The campaign rules on page 31 of the DKQ quest book include a simple balancing mechanism to tailor things to your group.
The balance of the metagame is very sensitive to the relative skills of the different players, especially how cunning the Overlord is compared to the Heroes. Playing the Overlord and the Heroes requires different skills and mindsets, and people are usually better at one side or the other. Sometimes this means that the Heroes romp through with little to stop them; other times the Overlord halts them at every turn. Ideally you have a balance, but this isn’t always the case.
The campaign rules give the Heroes 15 campaign hours (tries) to get through all the adventures. During testing this was the average needed, and gave us about a 50/50 split of victories. However, as I mentioned above, the relative skills of the players often made a big difference, and you may want to tweak this if one side is especially cunning or inexperienced compared to the other.The easiest way to balance a campaign is to change the number of campaign hours available. You can either do this by simply picking what you think will work better for your group, or you can bid.
Bidding works well when you have more than one person who wants to play a particular side. One of the players declares that they can win with a particular number of campaign hours on the clock (you could start with 15). Then one of the other players who would like that role declares that he can do it in less/more (depending on which role they’re bidding for). Continue until all players bar one have dropped out. The last player then gets to try to live up to this boast as you play through the campaign.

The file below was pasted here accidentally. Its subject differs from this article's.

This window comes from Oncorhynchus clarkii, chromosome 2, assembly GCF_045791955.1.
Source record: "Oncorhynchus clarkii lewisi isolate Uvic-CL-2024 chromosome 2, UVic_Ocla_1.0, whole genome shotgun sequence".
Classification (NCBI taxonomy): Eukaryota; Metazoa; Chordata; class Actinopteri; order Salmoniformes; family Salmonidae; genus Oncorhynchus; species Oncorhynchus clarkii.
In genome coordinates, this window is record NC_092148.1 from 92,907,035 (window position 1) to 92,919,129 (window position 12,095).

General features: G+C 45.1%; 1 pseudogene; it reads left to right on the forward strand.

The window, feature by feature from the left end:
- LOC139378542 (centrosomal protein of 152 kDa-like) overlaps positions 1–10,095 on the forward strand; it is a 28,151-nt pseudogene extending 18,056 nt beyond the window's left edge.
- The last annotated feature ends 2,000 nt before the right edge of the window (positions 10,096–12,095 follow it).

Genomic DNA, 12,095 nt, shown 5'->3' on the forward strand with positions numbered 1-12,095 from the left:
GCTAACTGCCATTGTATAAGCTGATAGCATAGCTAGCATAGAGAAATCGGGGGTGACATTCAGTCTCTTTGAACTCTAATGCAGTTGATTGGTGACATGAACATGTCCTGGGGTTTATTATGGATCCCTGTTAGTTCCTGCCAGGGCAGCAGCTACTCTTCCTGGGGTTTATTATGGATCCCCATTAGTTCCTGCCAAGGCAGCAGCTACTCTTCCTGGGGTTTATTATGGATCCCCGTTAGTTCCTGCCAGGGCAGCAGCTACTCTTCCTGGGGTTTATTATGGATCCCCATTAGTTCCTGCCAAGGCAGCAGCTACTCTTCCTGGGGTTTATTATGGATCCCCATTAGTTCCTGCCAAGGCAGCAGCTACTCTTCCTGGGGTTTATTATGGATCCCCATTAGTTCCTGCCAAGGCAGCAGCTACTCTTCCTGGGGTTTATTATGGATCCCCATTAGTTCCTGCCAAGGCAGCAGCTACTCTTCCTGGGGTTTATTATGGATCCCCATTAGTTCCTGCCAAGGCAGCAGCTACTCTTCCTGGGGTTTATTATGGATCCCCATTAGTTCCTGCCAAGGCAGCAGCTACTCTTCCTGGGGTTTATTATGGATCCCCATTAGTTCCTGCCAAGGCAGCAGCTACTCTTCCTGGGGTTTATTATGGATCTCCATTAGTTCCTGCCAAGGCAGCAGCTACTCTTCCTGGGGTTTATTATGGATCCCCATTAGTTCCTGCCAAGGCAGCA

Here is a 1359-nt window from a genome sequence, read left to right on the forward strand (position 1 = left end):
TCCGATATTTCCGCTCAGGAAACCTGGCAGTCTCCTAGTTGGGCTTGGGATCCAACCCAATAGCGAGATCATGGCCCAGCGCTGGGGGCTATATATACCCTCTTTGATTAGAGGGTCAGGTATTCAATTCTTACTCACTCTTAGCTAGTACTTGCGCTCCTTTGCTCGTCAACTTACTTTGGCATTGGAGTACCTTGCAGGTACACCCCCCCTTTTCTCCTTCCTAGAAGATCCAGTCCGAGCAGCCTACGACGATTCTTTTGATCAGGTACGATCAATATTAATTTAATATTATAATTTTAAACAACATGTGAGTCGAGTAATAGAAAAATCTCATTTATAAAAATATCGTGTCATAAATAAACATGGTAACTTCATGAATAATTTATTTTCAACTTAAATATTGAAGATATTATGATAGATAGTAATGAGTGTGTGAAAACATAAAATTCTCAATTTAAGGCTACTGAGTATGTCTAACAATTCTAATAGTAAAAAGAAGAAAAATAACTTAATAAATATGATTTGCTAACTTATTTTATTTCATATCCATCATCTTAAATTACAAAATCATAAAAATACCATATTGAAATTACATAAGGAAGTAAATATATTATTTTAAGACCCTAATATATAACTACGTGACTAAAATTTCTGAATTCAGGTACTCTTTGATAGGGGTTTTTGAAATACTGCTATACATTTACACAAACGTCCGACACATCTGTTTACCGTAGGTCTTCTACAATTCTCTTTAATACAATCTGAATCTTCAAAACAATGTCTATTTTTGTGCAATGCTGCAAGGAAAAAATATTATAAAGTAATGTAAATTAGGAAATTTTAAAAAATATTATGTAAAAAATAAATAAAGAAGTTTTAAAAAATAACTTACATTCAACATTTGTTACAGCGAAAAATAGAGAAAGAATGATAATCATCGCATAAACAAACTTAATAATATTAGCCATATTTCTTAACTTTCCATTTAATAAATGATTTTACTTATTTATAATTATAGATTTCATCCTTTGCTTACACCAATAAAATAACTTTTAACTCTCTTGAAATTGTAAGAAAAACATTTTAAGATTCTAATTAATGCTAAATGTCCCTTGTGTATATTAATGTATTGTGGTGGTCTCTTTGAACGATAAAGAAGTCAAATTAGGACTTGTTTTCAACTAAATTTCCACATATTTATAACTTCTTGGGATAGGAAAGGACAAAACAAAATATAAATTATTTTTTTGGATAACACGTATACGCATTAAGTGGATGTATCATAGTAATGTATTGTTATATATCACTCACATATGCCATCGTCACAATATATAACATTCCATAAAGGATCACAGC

Obviously it will depend on which role the players are bidding for as to whether the campaign hours bid should be going up or down. Bidding for the Overlord means offering higher numbers (meaning you have to hold out for longer).
Incidentally, the most common mistake of inexperienced Overlords is to care too much about their minions. Think big – the individual lives of your followers don’t matter. What is important is killing Heroes, and if that is proving too hard, simply slowing them up enough to allow your Great Work to be completed. In a campaign sense, this means slowing them down so much that they can’t get through an adventure before they run out of time. In reality, time running out simply means that reinforcements have arrived from deeper in the catacombs, and the Heroes are forced to retreat by a wall of enemies, and wait for them to return to their lairs once more before they can try again.
One final thought on these campaigns: people occasionally say that the Overlord misses out on the extra mini-missions. That’s right, he does, and quite rightly too. Apart from balance issues, this goes back to the difference in ways of thinking. We’re used to seeing movies and reading books where the Bad Guy is rather less detailed than the Heroes, and D&D et al has taught us that Heroes should be worried about the minutiae of equipment. The Overlord is appropriately rewarded by the campaign timer ticking down every time he wins, and this long view is where he needs his head at. His minions are merely the means to an end and individuals don’t matter, so nor does their exact equipment – the Overlord has far more important things to be pondering. Heroes, on the other hand, are all about the individual and really care who has the shiniest sword 🙂